chester's blog

technology, travel, comics, books, math, web, software and random thoughts

Detecting TV power state via USB

03 Jun 2020

One convenient feature of Chromecast is that it turns on your TV automatically when you connect to it - as long as your TV has HDMI-CEC. Mine doesn’t, but it is already remote-controlled via Raspberry Pi, and thanks to Home Assistant, I can easily detect when the Chromecast is in use, so in theory I could just blast a command to the IR when it switches away from “off”.

There is just one problem: Home Assistant doesn’t know whether the TV is on or off. If it is already on when I start casting, sending the command will turn it off - the opposite of what I want. Also, I would like to turn the TV off when not using the Chromecast (something it doesn’t seem to do, even with HDMI-CEC).

Detecting power via USB

I am not the only one: people have already asked around, and one of the ideas was to use the USB port (that a lot of sets have for playing media or firmware upgrades). A quick multimeter test on mine showed that it is only powered when the TV is on, so it’s just a question of monitoring it and forwarding the info to Home Assistant.

Attempt 1: Raspberry Pi GPIO (spoiler: 👍 for polling, 👎 for Home Assistant)

The simplest idea for monitoring the state would be to connect the power output of the TV to a GPIO pin on the Raspberry Pi. However, those pins expect 3.3V, and USB operates at 5V, so a direct connection would fry the RPi. I knew I’d need what is known as a “voltage divider” - a setup that (in its simplest form) uses two resistors to extract a lower voltage from a higher one.

The good news: someone had already done the homework for me, noticing the Rasperry Pi already provides one of the resistors and calculating the value of the other. So it was as simple as:

  • Connecting the TV USB GND to a Pi GND pin (e.g., pin 9);
  • Connecting the TV USB 5V to a 4.7kΩ resistor, and the resistor to a Pi GPIO pin (e.g., GPIO17, which is pin 11 on the board);
  • Software-enable the pull-down resistor on that pin and read it to know if the TV is on or off.

You can reuse any cable with a USB connector - they are usually color-coded, red being the 5v, and the silver, non-isolated wire is GND. Raspberry Pi pinout is here, but here is my wiring for this setup:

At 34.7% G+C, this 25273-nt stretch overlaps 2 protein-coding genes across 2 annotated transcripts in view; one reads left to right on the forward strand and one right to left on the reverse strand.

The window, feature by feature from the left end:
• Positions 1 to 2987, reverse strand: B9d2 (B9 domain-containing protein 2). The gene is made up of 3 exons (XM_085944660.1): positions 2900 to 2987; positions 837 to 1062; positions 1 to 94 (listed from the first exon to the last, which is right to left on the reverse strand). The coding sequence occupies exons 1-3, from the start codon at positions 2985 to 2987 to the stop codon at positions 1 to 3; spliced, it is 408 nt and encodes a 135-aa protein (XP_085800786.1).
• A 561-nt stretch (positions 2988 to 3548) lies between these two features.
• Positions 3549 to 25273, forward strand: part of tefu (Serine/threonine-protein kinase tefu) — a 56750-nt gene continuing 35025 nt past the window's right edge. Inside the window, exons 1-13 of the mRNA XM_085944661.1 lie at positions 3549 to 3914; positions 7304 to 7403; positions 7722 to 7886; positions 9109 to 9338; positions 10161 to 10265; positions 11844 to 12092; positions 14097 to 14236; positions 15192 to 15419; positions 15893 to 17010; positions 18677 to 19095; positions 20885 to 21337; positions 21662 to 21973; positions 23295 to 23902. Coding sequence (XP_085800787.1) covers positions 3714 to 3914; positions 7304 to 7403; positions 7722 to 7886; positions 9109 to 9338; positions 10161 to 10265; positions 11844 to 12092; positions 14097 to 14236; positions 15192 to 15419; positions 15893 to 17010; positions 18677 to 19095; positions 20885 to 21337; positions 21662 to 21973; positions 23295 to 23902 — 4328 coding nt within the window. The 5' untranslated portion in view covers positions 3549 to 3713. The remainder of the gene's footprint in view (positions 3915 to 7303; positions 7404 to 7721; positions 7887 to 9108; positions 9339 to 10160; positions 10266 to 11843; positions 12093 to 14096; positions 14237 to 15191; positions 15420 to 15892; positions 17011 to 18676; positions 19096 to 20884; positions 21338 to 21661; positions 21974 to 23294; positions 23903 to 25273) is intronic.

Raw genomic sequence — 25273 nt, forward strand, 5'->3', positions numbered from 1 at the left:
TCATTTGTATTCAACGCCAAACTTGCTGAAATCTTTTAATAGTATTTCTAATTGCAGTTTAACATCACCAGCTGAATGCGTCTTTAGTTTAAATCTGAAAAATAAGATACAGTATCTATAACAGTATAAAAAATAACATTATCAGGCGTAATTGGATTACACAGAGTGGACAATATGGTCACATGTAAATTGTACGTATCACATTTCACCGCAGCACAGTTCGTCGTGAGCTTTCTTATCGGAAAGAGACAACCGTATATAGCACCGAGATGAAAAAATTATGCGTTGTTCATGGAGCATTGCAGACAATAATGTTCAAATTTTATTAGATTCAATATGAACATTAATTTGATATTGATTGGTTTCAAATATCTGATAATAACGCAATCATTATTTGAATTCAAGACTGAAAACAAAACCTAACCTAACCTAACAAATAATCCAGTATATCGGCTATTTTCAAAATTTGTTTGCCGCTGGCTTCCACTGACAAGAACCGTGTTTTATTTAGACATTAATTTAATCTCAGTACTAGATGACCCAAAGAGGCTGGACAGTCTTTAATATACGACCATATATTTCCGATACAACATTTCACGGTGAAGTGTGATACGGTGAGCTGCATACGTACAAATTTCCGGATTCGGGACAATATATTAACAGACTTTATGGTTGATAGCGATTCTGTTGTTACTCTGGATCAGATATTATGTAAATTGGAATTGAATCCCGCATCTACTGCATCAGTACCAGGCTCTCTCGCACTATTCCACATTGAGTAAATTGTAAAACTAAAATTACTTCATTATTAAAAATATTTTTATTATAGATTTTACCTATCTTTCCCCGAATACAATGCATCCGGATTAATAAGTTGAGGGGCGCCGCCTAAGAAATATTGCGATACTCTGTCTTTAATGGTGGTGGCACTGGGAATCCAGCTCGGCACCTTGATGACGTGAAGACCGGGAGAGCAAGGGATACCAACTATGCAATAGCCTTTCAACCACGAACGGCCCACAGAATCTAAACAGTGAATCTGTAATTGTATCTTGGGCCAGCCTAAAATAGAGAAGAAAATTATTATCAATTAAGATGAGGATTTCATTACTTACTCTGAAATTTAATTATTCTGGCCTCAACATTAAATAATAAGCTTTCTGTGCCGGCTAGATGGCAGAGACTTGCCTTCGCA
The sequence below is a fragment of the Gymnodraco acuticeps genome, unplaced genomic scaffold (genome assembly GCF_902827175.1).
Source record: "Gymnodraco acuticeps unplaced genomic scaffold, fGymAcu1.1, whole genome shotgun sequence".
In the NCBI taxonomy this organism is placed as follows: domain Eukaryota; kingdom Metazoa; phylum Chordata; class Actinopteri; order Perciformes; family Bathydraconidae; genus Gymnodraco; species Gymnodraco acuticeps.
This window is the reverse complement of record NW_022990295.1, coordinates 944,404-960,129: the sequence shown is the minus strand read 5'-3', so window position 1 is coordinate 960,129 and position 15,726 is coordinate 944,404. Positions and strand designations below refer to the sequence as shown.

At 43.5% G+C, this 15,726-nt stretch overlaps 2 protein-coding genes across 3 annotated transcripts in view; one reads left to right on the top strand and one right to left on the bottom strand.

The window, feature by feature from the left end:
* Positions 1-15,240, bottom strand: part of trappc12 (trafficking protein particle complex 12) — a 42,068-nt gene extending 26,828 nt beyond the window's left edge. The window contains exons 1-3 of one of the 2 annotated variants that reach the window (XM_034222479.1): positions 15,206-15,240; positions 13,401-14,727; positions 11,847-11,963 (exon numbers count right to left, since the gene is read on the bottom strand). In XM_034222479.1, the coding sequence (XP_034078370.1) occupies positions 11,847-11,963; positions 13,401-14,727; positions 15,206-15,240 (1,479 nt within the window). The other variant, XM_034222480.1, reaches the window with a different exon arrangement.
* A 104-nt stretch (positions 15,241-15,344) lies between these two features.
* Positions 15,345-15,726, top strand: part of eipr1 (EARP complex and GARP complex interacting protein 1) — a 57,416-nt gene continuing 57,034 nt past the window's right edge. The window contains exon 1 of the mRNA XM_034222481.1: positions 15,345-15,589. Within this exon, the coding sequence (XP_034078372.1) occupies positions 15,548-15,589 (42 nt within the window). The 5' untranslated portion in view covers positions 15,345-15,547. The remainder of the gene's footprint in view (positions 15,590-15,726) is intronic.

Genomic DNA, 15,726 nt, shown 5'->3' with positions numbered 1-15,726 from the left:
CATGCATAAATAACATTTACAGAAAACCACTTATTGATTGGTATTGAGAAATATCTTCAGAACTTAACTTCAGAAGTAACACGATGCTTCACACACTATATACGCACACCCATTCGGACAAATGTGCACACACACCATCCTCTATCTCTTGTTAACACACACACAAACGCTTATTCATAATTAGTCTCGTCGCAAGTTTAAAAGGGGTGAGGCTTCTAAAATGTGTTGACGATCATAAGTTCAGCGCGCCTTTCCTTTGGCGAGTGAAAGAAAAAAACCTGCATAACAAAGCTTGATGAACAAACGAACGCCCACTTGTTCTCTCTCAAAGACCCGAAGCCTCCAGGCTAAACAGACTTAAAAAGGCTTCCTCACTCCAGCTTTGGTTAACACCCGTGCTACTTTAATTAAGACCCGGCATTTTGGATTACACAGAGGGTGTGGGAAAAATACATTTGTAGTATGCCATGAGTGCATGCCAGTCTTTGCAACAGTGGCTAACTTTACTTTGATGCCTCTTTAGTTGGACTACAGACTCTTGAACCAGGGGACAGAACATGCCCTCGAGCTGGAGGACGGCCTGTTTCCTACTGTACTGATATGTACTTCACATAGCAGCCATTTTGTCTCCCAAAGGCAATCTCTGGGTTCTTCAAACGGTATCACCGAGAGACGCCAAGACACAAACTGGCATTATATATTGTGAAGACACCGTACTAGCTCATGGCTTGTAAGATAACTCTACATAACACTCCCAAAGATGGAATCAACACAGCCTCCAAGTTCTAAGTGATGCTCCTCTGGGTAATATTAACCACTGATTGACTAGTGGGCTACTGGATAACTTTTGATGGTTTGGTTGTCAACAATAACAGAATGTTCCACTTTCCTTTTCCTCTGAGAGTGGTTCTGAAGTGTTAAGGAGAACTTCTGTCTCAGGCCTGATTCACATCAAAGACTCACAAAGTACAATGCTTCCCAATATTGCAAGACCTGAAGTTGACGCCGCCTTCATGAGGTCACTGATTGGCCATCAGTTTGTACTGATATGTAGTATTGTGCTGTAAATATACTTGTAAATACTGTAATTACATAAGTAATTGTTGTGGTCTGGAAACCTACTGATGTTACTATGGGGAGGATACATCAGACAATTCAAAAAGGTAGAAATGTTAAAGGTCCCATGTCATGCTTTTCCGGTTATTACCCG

Schematics of USB-to-Raspberry connection with the resistor that completes the voltage divider

To test it, we can invoke python2 and type some Python code:

import RPi.GPIO as GPIO
import time
GPIO.setmode(GPIO.BOARD)
GPIO.setup(11, GPIO.IN, pull_up_down=GPIO.PUD_DOWN)
while True:
  print GPIO.input(11)
  time.sleep(1)

This prints 1 when the TV is off and 0 when it is off. Here is a test I did plugging and unplugging the USB to a power adaptor:

On the actual TV, it takes some time to pick up the “off” state because the TV slowly reduces the output instead of cutting it straight (I checked with a multimeter, it takes quite a few seconds to go from ~5V to ~0).

Anyway, it shows that the hardware works, so we can move on to exposing it in Home Assistant. It will appear on the panel as a binary_sensor just by adding these lines to the binary_sensor section of configuration.yaml (creating one if you don’t have it):

binary_sensor:
  - platform: rpi_gpio
    ports:
      17: PIR TV # rpi_gpio uses BCM notation => physical pin 11 = GPIO17
    pull_mode: DOWN

And it almost works 🥺. Even though the sensor shows up on the interface (alongside the Chromecast, on the screenshot), and switches to on when I turn the TV on, it does not switch to off when I turn the TV off. Never.

It happens that (unsurprisingly), Home Assistant code is more efficient than mine, using threaded callbacks instead of checking the state every second (details).

So I changed my test code to match Home Assistant’s:

import RPi.GPIO as GPIO
GPIO.setmode(GPIO.BOARD)
GPIO.setup(11, GPIO.IN, pull_up_down=GPIO.PUD_DOWN)
def cb(port):
  print GPIO.input(port)
GPIO.add_event_detect(11, GPIO.BOTH, callback=cb, bouncetime=1000)

Instead of continuously printing, it will just output the current state when it changes, and works as expected fine when plugging/unplugging from the power adaptor.

When connected to the TV, turning it of produces a “1”, but turning it off also produces a “1”. It isn’t a bounce issue (I tried changing bouncetime to no avail).

My other guess is that the state returned by GPIO.input isn’t updated when the cb function is fired by the callback, likely due to the slow discharge. To confirm that, I include a little pause (200ms) on the function before I read the state, and, lo and behold, that fixes the problem. The code above consistently prints “0” when I turn the TV off:

import RPi.GPIO as GPIO
import time
GPIO.setmode(GPIO.BOARD)
GPIO.setup(11, GPIO.IN, pull_up_down=GPIO.PUD_DOWN)
def cb(port):
  time.sleep(0.2) # Pause for 200ms
  print GPIO.input(port)